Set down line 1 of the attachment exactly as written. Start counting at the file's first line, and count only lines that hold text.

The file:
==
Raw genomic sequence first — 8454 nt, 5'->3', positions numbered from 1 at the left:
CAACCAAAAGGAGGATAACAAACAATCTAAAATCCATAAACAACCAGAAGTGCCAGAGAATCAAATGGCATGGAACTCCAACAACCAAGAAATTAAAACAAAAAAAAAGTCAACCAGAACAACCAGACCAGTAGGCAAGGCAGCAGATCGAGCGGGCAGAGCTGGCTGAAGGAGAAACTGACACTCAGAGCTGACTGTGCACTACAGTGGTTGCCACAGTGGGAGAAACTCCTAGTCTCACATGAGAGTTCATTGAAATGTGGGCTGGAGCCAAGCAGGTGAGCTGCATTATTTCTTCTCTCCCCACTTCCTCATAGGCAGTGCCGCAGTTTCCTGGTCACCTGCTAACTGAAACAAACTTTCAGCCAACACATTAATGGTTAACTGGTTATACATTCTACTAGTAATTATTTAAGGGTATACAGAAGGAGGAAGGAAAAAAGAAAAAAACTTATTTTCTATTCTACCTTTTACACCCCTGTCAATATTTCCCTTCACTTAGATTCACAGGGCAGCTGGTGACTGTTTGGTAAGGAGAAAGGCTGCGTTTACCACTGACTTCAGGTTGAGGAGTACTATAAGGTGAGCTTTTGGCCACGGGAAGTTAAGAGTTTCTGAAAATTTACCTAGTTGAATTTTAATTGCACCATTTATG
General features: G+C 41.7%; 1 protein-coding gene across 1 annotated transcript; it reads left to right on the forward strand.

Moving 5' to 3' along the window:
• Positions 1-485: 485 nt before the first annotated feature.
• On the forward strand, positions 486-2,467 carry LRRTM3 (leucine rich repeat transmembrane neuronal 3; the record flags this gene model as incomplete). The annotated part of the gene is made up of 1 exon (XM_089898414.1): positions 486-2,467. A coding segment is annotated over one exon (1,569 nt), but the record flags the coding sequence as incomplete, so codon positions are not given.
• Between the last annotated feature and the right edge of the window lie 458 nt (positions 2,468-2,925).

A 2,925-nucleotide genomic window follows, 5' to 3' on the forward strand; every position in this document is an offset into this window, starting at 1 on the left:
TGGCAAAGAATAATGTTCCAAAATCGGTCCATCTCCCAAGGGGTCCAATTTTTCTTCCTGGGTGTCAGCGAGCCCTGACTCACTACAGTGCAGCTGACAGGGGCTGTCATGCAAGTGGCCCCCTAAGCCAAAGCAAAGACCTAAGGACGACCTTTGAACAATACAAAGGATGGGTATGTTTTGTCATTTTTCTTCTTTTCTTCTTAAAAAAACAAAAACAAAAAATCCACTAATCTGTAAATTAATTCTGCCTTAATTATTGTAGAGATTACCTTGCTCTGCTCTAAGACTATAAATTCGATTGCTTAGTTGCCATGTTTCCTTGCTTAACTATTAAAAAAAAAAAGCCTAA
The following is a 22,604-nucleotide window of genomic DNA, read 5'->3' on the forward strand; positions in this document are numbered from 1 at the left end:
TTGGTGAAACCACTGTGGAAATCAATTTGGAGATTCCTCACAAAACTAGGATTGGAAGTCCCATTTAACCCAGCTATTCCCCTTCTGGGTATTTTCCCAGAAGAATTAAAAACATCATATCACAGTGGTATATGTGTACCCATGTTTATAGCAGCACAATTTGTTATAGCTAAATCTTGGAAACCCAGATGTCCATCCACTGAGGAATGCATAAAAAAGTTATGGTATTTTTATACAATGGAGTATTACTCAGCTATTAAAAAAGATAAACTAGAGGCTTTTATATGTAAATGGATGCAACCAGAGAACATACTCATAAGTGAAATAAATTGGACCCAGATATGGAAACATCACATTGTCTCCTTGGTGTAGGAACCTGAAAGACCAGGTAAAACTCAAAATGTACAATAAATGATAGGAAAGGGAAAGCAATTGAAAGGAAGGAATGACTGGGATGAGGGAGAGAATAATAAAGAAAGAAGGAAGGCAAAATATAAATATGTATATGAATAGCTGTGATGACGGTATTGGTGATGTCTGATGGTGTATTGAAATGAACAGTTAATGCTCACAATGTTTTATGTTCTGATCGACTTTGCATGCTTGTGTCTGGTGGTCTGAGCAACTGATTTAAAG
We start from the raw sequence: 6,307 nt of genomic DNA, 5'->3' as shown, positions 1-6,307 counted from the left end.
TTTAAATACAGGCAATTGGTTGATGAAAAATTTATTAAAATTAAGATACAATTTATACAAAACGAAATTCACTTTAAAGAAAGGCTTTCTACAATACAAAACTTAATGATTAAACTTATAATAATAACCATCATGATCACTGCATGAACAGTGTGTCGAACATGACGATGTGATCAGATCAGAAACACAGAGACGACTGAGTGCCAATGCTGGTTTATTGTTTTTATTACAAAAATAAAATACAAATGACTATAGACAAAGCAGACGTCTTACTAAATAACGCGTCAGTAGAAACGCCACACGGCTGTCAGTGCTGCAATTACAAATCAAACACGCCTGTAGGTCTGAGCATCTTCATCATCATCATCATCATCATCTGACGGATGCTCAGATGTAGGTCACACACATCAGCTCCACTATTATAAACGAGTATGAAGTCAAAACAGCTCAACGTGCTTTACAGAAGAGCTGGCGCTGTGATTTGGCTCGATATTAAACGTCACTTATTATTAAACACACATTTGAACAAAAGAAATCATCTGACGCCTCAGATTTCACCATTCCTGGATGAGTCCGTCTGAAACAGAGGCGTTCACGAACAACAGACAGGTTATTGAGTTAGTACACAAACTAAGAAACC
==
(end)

Raw genomic sequence first — 8454 nt, 5'->3', positions numbered from 1 at the left: